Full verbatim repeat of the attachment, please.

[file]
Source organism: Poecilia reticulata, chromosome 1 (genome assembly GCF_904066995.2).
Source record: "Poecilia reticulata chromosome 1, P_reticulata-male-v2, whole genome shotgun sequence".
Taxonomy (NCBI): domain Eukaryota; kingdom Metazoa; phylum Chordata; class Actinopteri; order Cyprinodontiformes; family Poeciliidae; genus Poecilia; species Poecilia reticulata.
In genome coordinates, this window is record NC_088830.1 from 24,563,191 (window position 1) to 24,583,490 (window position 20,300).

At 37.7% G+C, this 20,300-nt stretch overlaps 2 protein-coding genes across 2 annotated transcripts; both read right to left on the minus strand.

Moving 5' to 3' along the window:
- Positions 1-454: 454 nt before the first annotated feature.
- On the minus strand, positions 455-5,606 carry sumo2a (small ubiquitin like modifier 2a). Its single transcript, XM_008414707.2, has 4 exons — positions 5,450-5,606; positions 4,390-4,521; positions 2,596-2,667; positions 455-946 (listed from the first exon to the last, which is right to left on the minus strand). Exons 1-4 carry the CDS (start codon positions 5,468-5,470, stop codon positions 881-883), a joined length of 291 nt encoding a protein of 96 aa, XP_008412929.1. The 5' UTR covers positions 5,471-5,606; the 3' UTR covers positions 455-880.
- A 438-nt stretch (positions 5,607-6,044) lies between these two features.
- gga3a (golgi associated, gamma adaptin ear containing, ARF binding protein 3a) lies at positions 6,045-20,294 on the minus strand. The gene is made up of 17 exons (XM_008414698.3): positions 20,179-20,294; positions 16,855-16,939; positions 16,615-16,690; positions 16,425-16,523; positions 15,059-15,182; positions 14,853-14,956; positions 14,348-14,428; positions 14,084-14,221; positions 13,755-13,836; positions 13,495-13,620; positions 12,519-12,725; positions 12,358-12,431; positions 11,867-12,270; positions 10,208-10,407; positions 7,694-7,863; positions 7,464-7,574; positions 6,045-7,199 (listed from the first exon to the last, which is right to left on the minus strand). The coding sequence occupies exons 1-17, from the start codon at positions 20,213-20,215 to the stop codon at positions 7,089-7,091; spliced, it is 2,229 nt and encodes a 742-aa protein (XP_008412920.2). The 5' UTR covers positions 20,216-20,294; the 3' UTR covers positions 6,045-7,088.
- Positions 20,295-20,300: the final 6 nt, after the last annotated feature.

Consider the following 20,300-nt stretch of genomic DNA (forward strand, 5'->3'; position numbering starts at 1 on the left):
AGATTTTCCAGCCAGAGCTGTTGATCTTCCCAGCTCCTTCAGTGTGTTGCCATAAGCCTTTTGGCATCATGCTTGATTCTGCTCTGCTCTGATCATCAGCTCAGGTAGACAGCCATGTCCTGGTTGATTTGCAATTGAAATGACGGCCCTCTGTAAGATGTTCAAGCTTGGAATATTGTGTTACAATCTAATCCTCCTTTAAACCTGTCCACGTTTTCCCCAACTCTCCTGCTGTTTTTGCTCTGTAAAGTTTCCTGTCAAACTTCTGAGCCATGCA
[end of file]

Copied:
Source organism: Poecilia reticulata, chromosome 1 (genome assembly GCF_904066995.2).
Source record: "Poecilia reticulata chromosome 1, P_reticulata-male-v2, whole genome shotgun sequence".
Taxonomy (NCBI): domain Eukaryota; kingdom Metazoa; phylum Chordata; class Actinopteri; order Cyprinodontiformes; family Poeciliidae; genus Poecilia; species Poecilia reticulata.
In genome coordinates, this window is record NC_088830.1 from 24,563,191 (window position 1) to 24,583,490 (window position 20,300).

At 37.7% G+C, this 20,300-nt stretch overlaps 2 protein-coding genes across 2 annotated transcripts; both read right to left on the minus strand.

Moving 5' to 3' along the window:
- Positions 1-454: 454 nt before the first annotated feature.
- On the minus strand, positions 455-5,606 carry sumo2a (small ubiquitin like modifier 2a). Its single transcript, XM_008414707.2, has 4 exons — positions 5,450-5,606; positions 4,390-4,521; positions 2,596-2,667; positions 455-946 (listed from the first exon to the last, which is right to left on the minus strand). Exons 1-4 carry the CDS (start codon positions 5,468-5,470, stop codon positions 881-883), a joined length of 291 nt encoding a protein of 96 aa, XP_008412929.1. The 5' UTR covers positions 5,471-5,606; the 3' UTR covers positions 455-880.
- A 438-nt stretch (positions 5,607-6,044) lies between these two features.
- gga3a (golgi associated, gamma adaptin ear containing, ARF binding protein 3a) lies at positions 6,045-20,294 on the minus strand. The gene is made up of 17 exons (XM_008414698.3): positions 20,179-20,294; positions 16,855-16,939; positions 16,615-16,690; positions 16,425-16,523; positions 15,059-15,182; positions 14,853-14,956; positions 14,348-14,428; positions 14,084-14,221; positions 13,755-13,836; positions 13,495-13,620; positions 12,519-12,725; positions 12,358-12,431; positions 11,867-12,270; positions 10,208-10,407; positions 7,694-7,863; positions 7,464-7,574; positions 6,045-7,199 (listed from the first exon to the last, which is right to left on the minus strand). The coding sequence occupies exons 1-17, from the start codon at positions 20,213-20,215 to the stop codon at positions 7,089-7,091; spliced, it is 2,229 nt and encodes a 742-aa protein (XP_008412920.2). The 5' UTR covers positions 20,216-20,294; the 3' UTR covers positions 6,045-7,088.
- Positions 20,295-20,300: the final 6 nt, after the last annotated feature.

Consider the following 20,300-nt stretch of genomic DNA (forward strand, 5'->3'; position numbering starts at 1 on the left):
AGATTTTCCAGCCAGAGCTGTTGATCTTCCCAGCTCCTTCAGTGTGTTGCCATAAGCCTTTTGGCATCATGCTTGATTCTGCTCTGCTCTGATCATCAGCTCAGGTAGACAGCCATGTCCTGGTTGATTTGCAATTGAAATGACGGCCCTCTGTAAGATGTTCAAGCTTGGAATATTGTGTTACAATCTAATCCTCCTTTAAACCTGTCCACGTTTTCCCCAACTCTCCTGCTGTTTTTGCTCTGTAAAGTTTCCTGTCAAACTTCTGAGCCATGCA